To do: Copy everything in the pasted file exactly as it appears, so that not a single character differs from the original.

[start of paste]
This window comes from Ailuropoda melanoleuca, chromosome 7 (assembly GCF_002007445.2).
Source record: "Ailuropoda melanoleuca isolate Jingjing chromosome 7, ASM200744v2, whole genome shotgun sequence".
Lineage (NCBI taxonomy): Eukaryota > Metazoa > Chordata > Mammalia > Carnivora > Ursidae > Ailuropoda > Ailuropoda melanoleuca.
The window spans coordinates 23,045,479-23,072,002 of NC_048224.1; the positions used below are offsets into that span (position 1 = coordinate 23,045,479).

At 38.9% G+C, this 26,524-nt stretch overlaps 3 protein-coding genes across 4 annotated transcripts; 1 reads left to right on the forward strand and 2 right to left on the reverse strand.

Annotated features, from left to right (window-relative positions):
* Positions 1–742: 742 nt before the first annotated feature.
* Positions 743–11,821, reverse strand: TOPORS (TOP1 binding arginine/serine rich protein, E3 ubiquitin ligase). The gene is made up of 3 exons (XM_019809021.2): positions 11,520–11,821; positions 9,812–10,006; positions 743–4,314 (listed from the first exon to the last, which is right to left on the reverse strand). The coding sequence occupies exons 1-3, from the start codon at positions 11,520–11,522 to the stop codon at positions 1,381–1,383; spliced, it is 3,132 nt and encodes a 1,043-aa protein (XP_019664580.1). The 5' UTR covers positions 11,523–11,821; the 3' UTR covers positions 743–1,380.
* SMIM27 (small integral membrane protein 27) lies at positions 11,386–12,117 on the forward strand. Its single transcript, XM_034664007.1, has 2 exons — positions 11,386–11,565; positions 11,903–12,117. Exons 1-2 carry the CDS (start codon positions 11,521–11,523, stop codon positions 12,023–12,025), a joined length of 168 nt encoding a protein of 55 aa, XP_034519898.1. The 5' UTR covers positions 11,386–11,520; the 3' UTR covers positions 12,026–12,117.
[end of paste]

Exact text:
This window comes from Ailuropoda melanoleuca, chromosome 7 (assembly GCF_002007445.2).
Source record: "Ailuropoda melanoleuca isolate Jingjing chromosome 7, ASM200744v2, whole genome shotgun sequence".
Lineage (NCBI taxonomy): Eukaryota > Metazoa > Chordata > Mammalia > Carnivora > Ursidae > Ailuropoda > Ailuropoda melanoleuca.
The window spans coordinates 23,045,479-23,072,002 of NC_048224.1; the positions used below are offsets into that span (position 1 = coordinate 23,045,479).

At 38.9% G+C, this 26,524-nt stretch overlaps 3 protein-coding genes across 4 annotated transcripts; 1 reads left to right on the forward strand and 2 right to left on the reverse strand.

Annotated features, from left to right (window-relative positions):
* Positions 1–742: 742 nt before the first annotated feature.
* Positions 743–11,821, reverse strand: TOPORS (TOP1 binding arginine/serine rich protein, E3 ubiquitin ligase). The gene is made up of 3 exons (XM_019809021.2): positions 11,520–11,821; positions 9,812–10,006; positions 743–4,314 (listed from the first exon to the last, which is right to left on the reverse strand). The coding sequence occupies exons 1-3, from the start codon at positions 11,520–11,522 to the stop codon at positions 1,381–1,383; spliced, it is 3,132 nt and encodes a 1,043-aa protein (XP_019664580.1). The 5' UTR covers positions 11,523–11,821; the 3' UTR covers positions 743–1,380.
* SMIM27 (small integral membrane protein 27) lies at positions 11,386–12,117 on the forward strand. Its single transcript, XM_034664007.1, has 2 exons — positions 11,386–11,565; positions 11,903–12,117. Exons 1-2 carry the CDS (start codon positions 11,521–11,523, stop codon positions 12,023–12,025), a joined length of 168 nt encoding a protein of 55 aa, XP_034519898.1. The 5' UTR covers positions 11,386–11,520; the 3' UTR covers positions 12,026–12,117.